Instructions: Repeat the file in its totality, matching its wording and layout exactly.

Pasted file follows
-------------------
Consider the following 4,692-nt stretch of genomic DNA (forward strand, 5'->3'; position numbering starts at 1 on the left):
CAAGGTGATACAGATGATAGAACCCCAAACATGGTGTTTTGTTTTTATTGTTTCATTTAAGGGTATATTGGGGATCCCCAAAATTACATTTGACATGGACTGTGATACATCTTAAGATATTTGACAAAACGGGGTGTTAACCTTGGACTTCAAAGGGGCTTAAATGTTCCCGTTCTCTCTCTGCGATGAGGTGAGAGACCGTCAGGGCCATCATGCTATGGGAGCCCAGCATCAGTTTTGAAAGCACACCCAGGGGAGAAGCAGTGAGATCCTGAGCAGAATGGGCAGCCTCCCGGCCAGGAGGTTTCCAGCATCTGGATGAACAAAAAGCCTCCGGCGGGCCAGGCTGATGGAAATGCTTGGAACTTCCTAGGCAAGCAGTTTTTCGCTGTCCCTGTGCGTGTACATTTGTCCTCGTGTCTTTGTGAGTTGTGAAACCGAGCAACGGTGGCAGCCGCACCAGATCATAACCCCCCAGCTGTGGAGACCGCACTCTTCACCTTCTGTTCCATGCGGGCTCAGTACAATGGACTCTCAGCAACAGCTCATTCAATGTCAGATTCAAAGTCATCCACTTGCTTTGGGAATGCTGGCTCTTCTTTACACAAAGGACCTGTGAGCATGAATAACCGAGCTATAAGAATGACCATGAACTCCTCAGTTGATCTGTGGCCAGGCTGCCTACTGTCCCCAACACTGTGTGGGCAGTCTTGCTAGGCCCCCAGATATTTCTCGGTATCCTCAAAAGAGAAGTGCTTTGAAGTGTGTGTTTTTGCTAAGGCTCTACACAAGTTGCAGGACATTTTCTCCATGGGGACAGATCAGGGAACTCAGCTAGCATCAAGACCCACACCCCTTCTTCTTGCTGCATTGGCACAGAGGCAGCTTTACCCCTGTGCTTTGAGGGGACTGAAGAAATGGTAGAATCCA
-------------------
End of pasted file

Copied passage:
Consider the following 4,692-nt stretch of genomic DNA (forward strand, 5'->3'; position numbering starts at 1 on the left):
CAAGGTGATACAGATGATAGAACCCCAAACATGGTGTTTTGTTTTTATTGTTTCATTTAAGGGTATATTGGGGATCCCCAAAATTACATTTGACATGGACTGTGATACATCTTAAGATATTTGACAAAACGGGGTGTTAACCTTGGACTTCAAAGGGGCTTAAATGTTCCCGTTCTCTCTCTGCGATGAGGTGAGAGACCGTCAGGGCCATCATGCTATGGGAGCCCAGCATCAGTTTTGAAAGCACACCCAGGGGAGAAGCAGTGAGATCCTGAGCAGAATGGGCAGCCTCCCGGCCAGGAGGTTTCCAGCATCTGGATGAACAAAAAGCCTCCGGCGGGCCAGGCTGATGGAAATGCTTGGAACTTCCTAGGCAAGCAGTTTTTCGCTGTCCCTGTGCGTGTACATTTGTCCTCGTGTCTTTGTGAGTTGTGAAACCGAGCAACGGTGGCAGCCGCACCAGATCATAACCCCCCAGCTGTGGAGACCGCACTCTTCACCTTCTGTTCCATGCGGGCTCAGTACAATGGACTCTCAGCAACAGCTCATTCAATGTCAGATTCAAAGTCATCCACTTGCTTTGGGAATGCTGGCTCTTCTTTACACAAAGGACCTGTGAGCATGAATAACCGAGCTATAAGAATGACCATGAACTCCTCAGTTGATCTGTGGCCAGGCTGCCTACTGTCCCCAACACTGTGTGGGCAGTCTTGCTAGGCCCCCAGATATTTCTCGGTATCCTCAAAAGAGAAGTGCTTTGAAGTGTGTGTTTTTGCTAAGGCTCTACACAAGTTGCAGGACATTTTCTCCATGGGGACAGATCAGGGAACTCAGCTAGCATCAAGACCCACACCCCTTCTTCTTGCTGCATTGGCACAGAGGCAGCTTTACCCCTGTGCTTTGAGGGGACTGAAGAAATGGTAGAATCCA